AUD/USD traded a notch higher on Tuesday, as investor risk sentiment seemed to have recovered in Asia and Europe after US shares trimmed losses triggered by a hedge fund default.
The Australian currency also largely ignored a drop in prices of iron ore and crude oil on Tuesday, with shipping traffic through the Suez Canal now resumed.
According to Commonwealth Bank analysts, the Australian Dollar remains “undervalued relative to commodity prices.”
Meanwhile, against a basket of six major peers, the US Dollar hit highs unseen since November 11th 2020, supported by a surge in US Treasury yields and as market players were concerned about the potential fallout from the collapse of the Archegos Capital hedge fund. Yet, those concerns seemed to have eased as the Asian trading session got underway.
The US Dollar Index was gaining 0.19% on the day to 93.12, after earlier touching 93.17.
The yield on US 10-year government bonds went up as high as 1.7450% in Asia, en route to 1.7540%, a 14-month high hit earlier in March.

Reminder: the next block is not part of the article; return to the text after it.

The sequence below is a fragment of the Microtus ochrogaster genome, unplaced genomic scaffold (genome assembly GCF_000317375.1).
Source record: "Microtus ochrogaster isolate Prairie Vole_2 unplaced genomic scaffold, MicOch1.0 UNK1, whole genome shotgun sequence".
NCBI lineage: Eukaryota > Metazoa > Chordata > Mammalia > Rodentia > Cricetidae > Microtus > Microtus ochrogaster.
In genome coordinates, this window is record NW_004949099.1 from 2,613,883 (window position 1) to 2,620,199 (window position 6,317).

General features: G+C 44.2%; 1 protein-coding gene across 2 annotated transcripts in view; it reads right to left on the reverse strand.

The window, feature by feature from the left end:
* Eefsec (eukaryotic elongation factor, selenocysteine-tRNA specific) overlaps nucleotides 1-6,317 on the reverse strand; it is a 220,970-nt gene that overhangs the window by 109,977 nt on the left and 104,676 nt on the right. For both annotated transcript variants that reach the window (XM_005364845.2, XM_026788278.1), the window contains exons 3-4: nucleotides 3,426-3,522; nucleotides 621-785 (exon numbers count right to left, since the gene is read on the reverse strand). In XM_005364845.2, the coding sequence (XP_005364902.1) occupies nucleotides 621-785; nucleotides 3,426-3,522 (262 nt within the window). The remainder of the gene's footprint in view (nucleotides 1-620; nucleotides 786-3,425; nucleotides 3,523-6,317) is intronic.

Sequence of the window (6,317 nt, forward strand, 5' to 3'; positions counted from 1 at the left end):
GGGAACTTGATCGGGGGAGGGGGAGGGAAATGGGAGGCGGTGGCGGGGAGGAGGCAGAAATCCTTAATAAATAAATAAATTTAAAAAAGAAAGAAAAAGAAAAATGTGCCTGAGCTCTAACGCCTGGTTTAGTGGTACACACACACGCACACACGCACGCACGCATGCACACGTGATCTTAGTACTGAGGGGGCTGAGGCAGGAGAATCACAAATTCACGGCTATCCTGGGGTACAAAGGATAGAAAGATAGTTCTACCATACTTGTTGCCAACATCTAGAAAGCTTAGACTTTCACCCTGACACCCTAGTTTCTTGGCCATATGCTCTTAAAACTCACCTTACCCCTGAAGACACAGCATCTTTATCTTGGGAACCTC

As of 8:57 GMT on Tuesday AUD/USD was edging up 0.11% to trade at 0.7636, after earlier touching an intraday high of 0.7664, or its strongest level since March 23rd (0.7747). The currency pair has retreated 0.90% so far in March, following a 0.88% surge in February.
In terms of economic calendar, several Federal Reserve officials are scheduled to make speeches later on Tuesday.
Bond Yield Spread
The spread between 2-year Australian and 2-year US bond yields, which reflects the flow of funds in a short term, equaled -8.2 basis points (-0.082%) as of 8:15 GMT on Tuesday, down from -6.0 basis points on March 29th.
Daily Pivot Levels (traditional method of calculation)
Central Pivot – 0.7633
R1 – 0.7651
R2 – 0.7673
R3 – 0.7691
R4 – 0.7709
S1 – 0.7610
S2 – 0.7592
S3 – 0.7569
S4 – 0.7547